What is a learning trajectory?
Children follow natural developmental progressions in learning. Curriculum research has revealed sequences of activities that are effective in guiding children through these levels of thinking. These developmental paths are the basis for the learning trajectories.
Why are learning trajectories important?
Research shows that when teachers understand how children develop mathematics understanding, they are more effective in questioning, analyzing, and providing activities that further children’s development than teachers who are unaware of the development process. Consequently, children have a much richer and more successful math experience in the primary grades.
Why use learning trajectories?
Learning trajectories allow teachers to build the mathematics of children – the thinking of children as it develops naturally. So, we know that all the goals and activities are within the developmental capacities of children. We know that each level provides a natural developmental building block to the next level. Finally, we know that the activities provide the mathematical building blocks for school success.
When are children “at” a level?
Children are at a certain level when most of their behaviors reflect the thinking – ideas and skills – of that level. Often, they show a few behaviors from the next (and previous) levels as they learn. Most levels are levels of thinking. However, some are merely “levels of attainment” and indicate a child has gained knowledge. For example, children must learn to name or write more numerals, but knowing more numerals does not require deeper or more complex thinking.
Can children work at more than one level at the same time?
Yes, although most children work mainly at one level or in transition between two levels (naturally, if they are tired or distracted, they may operate at a much lower level). Levels are not “absolute stages.” They are “benchmarks” of complex growth that represent distinct ways of thinking.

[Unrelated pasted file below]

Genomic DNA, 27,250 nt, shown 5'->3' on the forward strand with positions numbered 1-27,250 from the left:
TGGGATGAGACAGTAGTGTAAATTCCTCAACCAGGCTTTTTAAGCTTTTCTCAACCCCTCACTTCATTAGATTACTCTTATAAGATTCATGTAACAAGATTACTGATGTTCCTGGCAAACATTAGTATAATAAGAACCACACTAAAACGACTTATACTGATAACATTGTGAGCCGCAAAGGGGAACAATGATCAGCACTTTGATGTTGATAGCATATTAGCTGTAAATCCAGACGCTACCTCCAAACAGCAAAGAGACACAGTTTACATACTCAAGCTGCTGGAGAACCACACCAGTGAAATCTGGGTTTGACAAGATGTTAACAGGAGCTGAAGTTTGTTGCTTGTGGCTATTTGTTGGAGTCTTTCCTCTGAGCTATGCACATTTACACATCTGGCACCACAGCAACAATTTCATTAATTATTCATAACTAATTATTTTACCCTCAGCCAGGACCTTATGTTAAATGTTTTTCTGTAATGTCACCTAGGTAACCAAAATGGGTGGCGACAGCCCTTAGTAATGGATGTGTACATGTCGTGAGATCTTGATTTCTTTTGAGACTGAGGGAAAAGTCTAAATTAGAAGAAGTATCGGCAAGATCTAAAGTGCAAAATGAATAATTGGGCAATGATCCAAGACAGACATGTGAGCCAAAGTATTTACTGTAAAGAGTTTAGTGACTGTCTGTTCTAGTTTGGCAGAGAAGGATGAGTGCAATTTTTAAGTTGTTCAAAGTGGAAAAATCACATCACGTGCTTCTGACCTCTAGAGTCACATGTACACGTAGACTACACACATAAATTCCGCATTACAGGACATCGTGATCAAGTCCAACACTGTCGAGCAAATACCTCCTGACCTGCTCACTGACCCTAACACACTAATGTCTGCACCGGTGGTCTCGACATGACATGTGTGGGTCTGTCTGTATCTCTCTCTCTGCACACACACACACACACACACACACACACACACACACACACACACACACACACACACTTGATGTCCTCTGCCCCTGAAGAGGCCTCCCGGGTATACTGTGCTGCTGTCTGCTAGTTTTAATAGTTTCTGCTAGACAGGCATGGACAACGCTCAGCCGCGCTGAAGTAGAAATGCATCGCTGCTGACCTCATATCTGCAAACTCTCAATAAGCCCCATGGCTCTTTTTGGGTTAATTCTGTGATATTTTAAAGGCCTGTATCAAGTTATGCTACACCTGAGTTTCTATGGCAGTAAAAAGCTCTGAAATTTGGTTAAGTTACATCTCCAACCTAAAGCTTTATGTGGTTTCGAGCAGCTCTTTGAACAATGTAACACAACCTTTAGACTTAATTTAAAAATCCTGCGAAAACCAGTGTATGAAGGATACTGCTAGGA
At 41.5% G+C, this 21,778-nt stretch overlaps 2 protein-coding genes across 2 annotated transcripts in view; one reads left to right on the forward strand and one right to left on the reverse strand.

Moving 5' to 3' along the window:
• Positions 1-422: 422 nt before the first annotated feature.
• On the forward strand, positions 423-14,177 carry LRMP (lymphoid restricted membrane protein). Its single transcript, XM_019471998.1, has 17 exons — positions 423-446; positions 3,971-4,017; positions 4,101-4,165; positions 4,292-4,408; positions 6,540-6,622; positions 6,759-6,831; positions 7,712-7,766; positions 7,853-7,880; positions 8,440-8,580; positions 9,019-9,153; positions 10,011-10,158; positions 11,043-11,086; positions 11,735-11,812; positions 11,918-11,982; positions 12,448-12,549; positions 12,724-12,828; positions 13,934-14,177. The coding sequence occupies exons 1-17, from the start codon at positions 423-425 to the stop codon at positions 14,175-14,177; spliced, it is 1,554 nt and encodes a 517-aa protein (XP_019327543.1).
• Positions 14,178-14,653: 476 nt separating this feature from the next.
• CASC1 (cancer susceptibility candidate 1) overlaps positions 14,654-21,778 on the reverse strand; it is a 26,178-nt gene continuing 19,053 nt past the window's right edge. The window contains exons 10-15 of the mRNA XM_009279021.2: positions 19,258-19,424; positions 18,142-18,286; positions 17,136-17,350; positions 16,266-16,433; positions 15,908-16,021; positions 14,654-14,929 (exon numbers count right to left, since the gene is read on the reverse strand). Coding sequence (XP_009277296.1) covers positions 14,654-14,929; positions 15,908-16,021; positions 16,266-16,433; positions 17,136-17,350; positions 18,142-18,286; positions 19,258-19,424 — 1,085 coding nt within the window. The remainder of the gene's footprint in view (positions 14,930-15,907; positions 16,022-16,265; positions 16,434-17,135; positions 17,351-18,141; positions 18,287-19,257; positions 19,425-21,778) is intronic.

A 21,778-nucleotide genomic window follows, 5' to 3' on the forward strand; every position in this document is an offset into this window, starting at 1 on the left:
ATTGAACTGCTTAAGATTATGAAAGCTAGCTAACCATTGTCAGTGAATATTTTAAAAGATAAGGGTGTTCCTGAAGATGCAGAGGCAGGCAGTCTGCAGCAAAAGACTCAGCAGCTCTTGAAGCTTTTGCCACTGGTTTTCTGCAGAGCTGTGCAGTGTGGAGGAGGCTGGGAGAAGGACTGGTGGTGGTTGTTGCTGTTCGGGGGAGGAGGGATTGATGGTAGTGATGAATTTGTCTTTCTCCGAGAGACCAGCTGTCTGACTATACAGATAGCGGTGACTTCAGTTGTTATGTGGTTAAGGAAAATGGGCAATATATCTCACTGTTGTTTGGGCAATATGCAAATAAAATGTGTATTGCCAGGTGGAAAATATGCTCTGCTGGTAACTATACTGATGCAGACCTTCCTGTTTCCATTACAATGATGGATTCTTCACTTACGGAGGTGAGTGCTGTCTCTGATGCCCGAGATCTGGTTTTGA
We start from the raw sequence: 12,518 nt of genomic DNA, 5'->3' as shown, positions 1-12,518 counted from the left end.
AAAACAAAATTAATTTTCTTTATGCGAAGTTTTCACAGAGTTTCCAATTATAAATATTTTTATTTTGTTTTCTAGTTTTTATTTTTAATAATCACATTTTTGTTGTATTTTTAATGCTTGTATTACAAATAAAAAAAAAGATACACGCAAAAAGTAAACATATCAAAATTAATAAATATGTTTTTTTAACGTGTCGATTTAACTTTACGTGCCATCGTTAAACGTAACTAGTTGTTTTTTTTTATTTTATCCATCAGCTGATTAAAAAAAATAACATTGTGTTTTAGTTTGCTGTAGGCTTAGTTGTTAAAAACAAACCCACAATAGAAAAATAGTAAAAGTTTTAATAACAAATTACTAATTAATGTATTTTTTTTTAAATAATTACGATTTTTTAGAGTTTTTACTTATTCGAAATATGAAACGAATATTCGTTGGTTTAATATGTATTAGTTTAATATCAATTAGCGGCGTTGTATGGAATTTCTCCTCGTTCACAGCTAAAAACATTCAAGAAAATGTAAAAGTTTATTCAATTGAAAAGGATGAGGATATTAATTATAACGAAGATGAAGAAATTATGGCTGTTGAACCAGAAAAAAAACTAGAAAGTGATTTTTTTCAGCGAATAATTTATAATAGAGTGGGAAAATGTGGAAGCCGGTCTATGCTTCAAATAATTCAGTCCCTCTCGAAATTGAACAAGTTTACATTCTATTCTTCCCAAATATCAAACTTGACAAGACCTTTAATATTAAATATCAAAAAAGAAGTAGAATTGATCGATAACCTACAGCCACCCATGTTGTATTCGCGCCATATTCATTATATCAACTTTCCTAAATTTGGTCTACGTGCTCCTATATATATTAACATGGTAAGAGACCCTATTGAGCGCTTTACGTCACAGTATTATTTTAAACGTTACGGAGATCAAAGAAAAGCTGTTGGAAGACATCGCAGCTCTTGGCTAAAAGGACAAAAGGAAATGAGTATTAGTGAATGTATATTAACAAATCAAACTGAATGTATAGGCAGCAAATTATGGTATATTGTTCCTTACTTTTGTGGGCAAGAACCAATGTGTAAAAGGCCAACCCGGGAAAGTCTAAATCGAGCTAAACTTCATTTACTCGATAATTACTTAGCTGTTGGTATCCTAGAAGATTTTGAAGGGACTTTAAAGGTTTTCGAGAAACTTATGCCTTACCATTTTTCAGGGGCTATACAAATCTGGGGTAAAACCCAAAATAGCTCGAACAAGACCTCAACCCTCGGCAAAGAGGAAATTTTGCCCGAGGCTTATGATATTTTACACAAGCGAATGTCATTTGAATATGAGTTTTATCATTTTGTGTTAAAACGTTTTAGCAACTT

Can children "jump" ahead?
Yes, especially if there are separate “sub-topics.” For example, we have combined many counting competencies into one “Counting” sequence with sub-topics, such as verbal counting skills. Some children learn to count to 100 at age 6 after learning to count objects to 10 or more, some may learn that verbal skill earlier. The sub-topic of verbal counting skills would still be followed.
How do these developmental levels support teaching and learning?
The levels help teachers, as well as curriculum developers, assess, teach, and sequence activities. Through planned teaching and also encouraging informal, incidental mathematics, teachers help children learn at an appropriate and deep level.
Should I plan to help children develop just the levels that correspond to my children’s ages?
No! The ages in the table are typical ages children develop these ideas. But these are rough guides only-children differ widely. Furthermore, the ages below are lower bounds on what children achieve without instruction. So, these are “starting levels” not goals. We have found that children who are provided high-quality mathematics experiences are capable of developing to levels one or more years beyond their peers.